The U Files # 36: The Burnitz Maneuver

He came to the Mets with an oddly spelled name (that's Jeromy with an O) and the loud blare of hype, and leaves with the Mets on the other side of the hype. In the second trade pulled by the Mets interim General Manager Jim Duquette, Burnitz takes his home run stroke to Hollywood, leaving the Mets a prospect with a ceiling. The Mets Monday announced the trade of Burnitz to the Los Angeles Dodgers for minor league INF Victor Diaz, minor league RHP Josedo Diaz and minor league RHP Kole Strayhorn.

Imported two years ago, Jeromy Burnitz was supposed to provide left-handed thunder in the lineup and help carry the Mets to a playoff berth. In the second year of his second Mets career, he did his part but the team around him did not.

The Mets come to the All Star break with the second worst offense in the National League, having scored 389 runs In 93 games – a pace to score just 678 runs on the season. The Dodgers are a competing team buoyed entirely by one of the better pitching staffs in baseball; they have scored 61 runs fewer than the Mets – a pace to score 571 runs. If the Dodgers do not find some thunder in the second half, they would complete one of the worst offensive performances in the last ten years.

Paul Lo Duca comes into the All Star break the only Dodger with over 300 AB and an OPS over .800. Shawn Green seems to have lost all the life in his bat, producing a middling .745 OPS (there are hints that this is the result of a steady decline that has been hidden by increasing numbers of IBB). Fred McGriff has just 237 AB and a .748 OPS. Third baseman Adrian Beltre sports an embarrassing .642 OPS; even that is better than the marks of Alex Cora (.600) and Cesar Izturis (.592). The condition of the Dodger bench is such that all three have received significant playing time.

The Dodgers' front office has naturally been one of the most strident consumers of available offensive talent in baseball. GM Dan Evans showed interest in masher Brian Giles, but evidently found the Pirates' price too high. As a result, he turned to his fallback option, the rejuvenated Mets slugger who's hit 18 homers and 18 doubles, a pace for 31 of each and a .925 OPS. Burnitz immediately becomes the primary offensive weapon for the 2003 Dodgers. So desperate for offense was Evans that he overlooked Burnitz' lefthandedness. The lefty-heavy Dodger lineup is completely bereft of a credible right-handed threat; the middle of the order plays right into the hand of opposing managers and their lefty relief corps.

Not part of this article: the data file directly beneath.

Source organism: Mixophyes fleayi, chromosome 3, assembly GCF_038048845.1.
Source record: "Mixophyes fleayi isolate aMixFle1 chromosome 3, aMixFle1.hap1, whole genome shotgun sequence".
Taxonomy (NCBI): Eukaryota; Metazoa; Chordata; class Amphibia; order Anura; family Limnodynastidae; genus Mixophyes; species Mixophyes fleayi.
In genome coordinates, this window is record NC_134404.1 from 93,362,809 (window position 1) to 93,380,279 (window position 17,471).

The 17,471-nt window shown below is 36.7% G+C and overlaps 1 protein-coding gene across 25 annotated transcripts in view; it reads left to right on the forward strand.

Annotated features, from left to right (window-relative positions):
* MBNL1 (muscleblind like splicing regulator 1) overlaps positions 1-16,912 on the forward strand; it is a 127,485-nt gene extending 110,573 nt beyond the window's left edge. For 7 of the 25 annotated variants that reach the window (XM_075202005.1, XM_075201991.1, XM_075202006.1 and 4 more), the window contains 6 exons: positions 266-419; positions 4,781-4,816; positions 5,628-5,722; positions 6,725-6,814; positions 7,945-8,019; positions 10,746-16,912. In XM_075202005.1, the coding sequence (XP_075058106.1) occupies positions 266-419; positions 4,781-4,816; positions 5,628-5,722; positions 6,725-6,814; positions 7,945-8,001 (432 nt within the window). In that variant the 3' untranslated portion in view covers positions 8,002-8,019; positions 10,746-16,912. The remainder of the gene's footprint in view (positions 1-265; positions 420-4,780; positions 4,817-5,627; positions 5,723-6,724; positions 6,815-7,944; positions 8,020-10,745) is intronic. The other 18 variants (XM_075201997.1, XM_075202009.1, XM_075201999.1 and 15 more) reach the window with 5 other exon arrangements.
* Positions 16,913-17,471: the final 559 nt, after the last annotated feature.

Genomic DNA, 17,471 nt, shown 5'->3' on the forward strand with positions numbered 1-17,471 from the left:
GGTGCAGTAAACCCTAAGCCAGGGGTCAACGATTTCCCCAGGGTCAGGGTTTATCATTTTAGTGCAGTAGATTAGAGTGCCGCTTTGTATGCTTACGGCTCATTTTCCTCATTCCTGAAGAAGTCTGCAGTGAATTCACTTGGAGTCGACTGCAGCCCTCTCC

The Mets, paying $ 4 million of the roughly $6 million left on Burnitz' contract receive a load that neither blows the doors off nor is an embarrassment to the Mets. The respectable package is built around prospect Victor Diaz, a prospect of enough import that fans on the Dodgers online message board are sad to lose him. A level below low-ceiling second base prospect Joe Thurston, Diaz may have been the Dodgers second baseman of the future.

Diaz has been tried at all four infield positions and failed to impress the Dodgers defensively. However, he has shown improvement with the glove. Regardless, he projects to have more than enough bat to offset any defensive liabilities. A two time batting champion in the lower minor leagues, Diaz hits for average and provides well above average power for a middle infielder. This year he has hit .291/.353/.462 for class AA Jacksonville, with 10 home runs and 20 doubles – a pace for 35 doubles in 550 AB. His walk rate is not outstanding, but acceptable at 27 bb in 316 AB. He projects to hit about 15 home runs a year with good doubles power. By this point in the season, he may have cracked the Dodgers top 10 prospects. He should be up full time by Opening Day 2005. Diaz projects to an above average player, a nice piece to fit into a young core of a potential contending team in a few years.

Kole Strayhorn is a hard throwing relief pitching prospect. Reported to have a fastball in the mid 90's, Strayhorn has posted an ERA of 2.93 with 44 strikeouts and just two home runs allowed in 46 innings for class A Vero Beach. Strayhorn has a closer's mentality; his fiery attitude worked against him as a starter before he was converted to a reliever. By 2006 he could be a good set up man for Royce Ring. Josedo Diaz is a project. A recently converted catcher with 97 MPH heat, he has suffered control problems in his short pitching career. He does have a ceiling, however.

Amazin Clubhouse Top Stories